All Ga Ga for Goedecke


If there’s one thing this writer has a particularly big weakness for, it’s motion graphics firms. They are greatly loved because of their work, the way they present themselves, the inspiration of the whole culture of small boutiques pouring out such amazing work, and, frankly, there’s a lot of envy there, because they are far more skilled than people who’s names rhyme with Beve Belahoyde. So there was all sorts of joy when this interview with Mike Goedecke of Belief popped up on Industrial Brand Creative. It’s a terrific read for anyone, motion or otherwise. Here’s an Goedecke’s answer to the first question, “How do you define creativity?”

To me anything that falls within the definition of breaking routine is creativity. It’s a pretty broad definition and I think a lot of truly creative people don’t even consider themselves creative. Which I think is the biggest bummer. The key is finding creativity in everything, no matter what your profession. People say “Oh, I don’t have a creative profession”, accountants for example. But there are accountants that do extremely creative things and come up with creative solutions to solve problems. Of course, one plus one will always equal two – that’s not creative, but how you go about other parts of your job, whatever it may be – can be creative.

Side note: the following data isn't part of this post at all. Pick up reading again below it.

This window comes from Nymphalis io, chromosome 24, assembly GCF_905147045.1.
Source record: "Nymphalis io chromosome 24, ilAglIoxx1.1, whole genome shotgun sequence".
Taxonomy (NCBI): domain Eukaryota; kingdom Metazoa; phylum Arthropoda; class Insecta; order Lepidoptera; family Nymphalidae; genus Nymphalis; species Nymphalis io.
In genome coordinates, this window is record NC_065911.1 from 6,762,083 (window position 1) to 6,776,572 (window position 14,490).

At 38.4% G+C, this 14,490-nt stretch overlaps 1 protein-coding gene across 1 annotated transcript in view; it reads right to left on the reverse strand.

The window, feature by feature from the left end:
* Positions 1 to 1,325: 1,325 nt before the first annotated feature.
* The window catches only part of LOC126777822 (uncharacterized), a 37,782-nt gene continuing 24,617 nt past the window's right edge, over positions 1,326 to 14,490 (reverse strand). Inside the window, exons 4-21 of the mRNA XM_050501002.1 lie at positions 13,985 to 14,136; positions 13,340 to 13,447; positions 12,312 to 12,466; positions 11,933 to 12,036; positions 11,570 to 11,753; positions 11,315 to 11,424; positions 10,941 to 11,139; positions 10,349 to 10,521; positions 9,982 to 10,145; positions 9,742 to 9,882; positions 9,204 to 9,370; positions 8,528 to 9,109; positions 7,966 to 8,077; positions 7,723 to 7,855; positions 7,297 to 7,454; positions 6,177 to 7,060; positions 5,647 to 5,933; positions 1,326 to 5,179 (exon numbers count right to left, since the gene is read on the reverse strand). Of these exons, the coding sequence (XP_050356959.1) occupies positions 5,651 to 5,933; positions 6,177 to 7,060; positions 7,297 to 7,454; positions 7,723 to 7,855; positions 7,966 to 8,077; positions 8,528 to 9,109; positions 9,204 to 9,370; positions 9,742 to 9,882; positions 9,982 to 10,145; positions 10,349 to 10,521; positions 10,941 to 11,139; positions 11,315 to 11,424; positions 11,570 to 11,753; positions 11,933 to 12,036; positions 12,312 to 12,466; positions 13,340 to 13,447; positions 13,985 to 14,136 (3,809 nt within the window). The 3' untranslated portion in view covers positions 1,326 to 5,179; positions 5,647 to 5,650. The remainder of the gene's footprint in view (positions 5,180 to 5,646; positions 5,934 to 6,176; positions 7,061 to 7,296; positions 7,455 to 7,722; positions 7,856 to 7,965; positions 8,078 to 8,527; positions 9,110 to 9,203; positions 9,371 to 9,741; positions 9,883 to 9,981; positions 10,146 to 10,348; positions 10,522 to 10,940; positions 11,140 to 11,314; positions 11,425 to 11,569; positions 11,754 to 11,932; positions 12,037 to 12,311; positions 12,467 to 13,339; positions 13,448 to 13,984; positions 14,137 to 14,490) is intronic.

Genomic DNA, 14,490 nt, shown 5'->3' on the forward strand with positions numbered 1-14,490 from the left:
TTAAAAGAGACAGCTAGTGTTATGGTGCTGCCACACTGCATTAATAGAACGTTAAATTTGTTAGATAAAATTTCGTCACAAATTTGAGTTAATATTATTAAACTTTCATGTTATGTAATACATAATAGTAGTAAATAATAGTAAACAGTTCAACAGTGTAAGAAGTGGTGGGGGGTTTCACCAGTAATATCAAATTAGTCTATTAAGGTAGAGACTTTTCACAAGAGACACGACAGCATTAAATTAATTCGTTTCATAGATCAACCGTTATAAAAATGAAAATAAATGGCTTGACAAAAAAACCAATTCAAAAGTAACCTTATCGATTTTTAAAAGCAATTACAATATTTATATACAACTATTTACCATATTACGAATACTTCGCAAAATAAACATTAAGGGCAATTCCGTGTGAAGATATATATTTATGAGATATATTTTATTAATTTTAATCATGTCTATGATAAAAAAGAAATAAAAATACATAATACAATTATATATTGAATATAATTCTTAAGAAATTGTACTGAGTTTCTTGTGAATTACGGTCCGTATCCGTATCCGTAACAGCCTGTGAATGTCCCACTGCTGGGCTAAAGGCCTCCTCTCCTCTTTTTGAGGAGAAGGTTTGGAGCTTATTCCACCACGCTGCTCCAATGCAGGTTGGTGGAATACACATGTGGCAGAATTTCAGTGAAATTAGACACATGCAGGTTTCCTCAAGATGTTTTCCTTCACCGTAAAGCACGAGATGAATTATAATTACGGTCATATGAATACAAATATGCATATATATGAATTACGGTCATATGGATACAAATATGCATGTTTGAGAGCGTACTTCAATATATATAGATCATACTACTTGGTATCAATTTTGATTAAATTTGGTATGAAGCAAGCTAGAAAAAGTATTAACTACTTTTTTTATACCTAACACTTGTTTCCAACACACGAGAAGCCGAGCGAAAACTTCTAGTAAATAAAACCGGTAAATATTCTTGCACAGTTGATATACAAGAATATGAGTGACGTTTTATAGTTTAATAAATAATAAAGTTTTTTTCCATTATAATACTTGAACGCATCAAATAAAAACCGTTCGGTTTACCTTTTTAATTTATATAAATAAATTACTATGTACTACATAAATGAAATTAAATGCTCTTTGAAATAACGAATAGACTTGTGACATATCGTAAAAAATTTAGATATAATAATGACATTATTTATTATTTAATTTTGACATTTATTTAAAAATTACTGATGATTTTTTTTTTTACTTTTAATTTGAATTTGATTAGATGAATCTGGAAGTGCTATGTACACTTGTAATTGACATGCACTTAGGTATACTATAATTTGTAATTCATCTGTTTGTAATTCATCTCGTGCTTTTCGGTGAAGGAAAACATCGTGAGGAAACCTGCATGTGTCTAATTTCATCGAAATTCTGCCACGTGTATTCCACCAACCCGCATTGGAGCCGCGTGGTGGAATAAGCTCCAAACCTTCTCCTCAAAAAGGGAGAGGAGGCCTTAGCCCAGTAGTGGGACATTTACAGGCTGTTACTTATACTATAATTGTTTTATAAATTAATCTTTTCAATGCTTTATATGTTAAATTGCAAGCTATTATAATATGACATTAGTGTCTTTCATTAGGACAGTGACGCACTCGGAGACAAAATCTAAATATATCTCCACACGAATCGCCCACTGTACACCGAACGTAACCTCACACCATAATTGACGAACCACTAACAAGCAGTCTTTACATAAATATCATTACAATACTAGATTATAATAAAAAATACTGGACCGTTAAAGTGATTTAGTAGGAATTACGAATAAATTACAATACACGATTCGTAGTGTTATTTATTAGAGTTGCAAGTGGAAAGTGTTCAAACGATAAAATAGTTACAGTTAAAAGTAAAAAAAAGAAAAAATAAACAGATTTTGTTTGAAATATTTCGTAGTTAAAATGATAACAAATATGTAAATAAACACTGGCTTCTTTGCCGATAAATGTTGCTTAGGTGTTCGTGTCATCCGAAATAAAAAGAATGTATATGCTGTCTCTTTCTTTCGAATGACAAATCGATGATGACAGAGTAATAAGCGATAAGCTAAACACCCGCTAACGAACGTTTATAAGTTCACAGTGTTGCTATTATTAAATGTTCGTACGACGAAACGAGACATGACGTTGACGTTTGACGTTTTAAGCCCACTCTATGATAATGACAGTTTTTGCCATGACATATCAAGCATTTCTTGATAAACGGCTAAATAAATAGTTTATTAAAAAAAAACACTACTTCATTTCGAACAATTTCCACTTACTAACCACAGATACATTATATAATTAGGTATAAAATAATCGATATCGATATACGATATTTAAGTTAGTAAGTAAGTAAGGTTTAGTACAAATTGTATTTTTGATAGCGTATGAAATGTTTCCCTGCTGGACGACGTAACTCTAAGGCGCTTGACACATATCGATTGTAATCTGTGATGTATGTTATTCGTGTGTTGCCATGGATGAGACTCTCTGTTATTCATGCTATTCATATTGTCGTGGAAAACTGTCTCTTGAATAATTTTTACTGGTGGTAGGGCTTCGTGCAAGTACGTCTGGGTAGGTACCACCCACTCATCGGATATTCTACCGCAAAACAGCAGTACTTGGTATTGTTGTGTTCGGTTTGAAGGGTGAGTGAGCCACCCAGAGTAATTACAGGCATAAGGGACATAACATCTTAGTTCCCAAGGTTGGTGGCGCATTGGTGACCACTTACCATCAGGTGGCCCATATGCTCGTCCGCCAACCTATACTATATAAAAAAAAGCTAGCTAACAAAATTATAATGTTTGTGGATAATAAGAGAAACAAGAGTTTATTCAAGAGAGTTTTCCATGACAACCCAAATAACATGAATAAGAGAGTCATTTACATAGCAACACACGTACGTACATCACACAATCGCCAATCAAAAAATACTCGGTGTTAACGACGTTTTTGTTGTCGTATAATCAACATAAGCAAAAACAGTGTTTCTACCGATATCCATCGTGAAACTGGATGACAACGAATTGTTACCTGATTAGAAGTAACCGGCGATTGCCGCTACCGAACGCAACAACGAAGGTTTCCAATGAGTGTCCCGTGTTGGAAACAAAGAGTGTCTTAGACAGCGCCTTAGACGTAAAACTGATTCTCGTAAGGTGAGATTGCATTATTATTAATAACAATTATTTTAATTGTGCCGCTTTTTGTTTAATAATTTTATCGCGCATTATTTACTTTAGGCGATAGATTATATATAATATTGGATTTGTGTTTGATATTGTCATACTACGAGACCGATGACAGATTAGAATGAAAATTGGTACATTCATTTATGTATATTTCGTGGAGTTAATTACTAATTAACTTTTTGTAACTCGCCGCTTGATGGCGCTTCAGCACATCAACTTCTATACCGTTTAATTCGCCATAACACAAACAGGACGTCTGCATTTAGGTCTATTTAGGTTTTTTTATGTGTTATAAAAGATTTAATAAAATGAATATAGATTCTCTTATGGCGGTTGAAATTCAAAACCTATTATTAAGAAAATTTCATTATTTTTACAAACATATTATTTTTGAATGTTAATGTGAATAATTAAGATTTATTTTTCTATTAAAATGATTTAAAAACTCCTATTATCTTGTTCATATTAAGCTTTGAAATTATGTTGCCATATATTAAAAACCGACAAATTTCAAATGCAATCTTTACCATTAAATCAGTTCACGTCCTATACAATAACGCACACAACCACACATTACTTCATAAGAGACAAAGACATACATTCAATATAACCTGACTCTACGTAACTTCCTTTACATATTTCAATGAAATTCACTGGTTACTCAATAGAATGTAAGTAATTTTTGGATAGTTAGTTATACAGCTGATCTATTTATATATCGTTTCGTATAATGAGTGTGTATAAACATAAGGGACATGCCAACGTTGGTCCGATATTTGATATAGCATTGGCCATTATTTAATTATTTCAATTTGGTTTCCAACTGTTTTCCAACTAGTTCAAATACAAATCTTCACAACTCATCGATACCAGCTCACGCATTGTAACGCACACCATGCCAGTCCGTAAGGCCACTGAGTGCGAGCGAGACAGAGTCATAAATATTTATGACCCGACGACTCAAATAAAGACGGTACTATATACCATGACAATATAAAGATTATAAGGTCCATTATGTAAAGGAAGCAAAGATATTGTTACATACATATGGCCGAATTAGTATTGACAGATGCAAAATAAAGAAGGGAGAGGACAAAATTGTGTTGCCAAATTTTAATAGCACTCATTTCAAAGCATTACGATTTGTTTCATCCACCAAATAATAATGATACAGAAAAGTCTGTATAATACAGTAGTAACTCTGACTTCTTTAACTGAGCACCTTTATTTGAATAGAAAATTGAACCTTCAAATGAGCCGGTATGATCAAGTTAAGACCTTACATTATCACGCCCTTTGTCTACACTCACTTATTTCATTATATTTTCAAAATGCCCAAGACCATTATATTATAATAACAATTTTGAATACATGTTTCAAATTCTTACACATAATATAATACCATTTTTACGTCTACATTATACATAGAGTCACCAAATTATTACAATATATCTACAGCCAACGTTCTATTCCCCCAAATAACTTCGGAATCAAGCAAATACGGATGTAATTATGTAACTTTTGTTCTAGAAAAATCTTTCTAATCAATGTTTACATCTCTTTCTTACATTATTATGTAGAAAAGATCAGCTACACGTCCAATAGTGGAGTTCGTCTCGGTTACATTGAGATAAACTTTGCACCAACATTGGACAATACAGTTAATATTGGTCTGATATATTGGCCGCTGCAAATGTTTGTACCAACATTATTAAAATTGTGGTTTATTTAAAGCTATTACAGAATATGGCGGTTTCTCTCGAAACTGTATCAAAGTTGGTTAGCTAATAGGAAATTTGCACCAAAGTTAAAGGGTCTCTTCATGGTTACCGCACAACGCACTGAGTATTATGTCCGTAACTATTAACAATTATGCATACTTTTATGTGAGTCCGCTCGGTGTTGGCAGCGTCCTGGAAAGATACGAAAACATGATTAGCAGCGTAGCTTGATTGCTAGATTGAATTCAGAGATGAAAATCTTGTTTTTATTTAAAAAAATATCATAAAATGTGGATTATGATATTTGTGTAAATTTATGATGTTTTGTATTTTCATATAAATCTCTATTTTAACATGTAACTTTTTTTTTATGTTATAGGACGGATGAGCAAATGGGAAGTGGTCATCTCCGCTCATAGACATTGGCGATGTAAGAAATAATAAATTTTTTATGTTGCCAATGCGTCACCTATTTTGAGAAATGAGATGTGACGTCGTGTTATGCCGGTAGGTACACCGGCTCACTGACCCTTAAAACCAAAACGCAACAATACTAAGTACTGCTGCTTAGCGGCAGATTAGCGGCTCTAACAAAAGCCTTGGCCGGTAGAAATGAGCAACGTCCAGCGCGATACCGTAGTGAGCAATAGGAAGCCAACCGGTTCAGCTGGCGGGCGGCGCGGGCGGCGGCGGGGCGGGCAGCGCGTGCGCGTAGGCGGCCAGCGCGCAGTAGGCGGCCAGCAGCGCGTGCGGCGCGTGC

It is the same from the opposite perspective as well. A lot of companies get this rep that they’re really creative companies and people worship them, but when you look at the span of work that they’ve done, it’s very homogenous and not especially creative. I would say that’s not a really creative company. They’re riffing on themselves. But when you look at a company and the pieces that they’ve done are all really different and effective, even if not always super glitzy, then I would say that’s the more creative company.

Tip: there is a terrific video that floats around with the founders of Belief giving this 45+ minute lecture about design. Been a while since it was watched around here, but as it’s recalled, it was brilliant. Keep an eye out.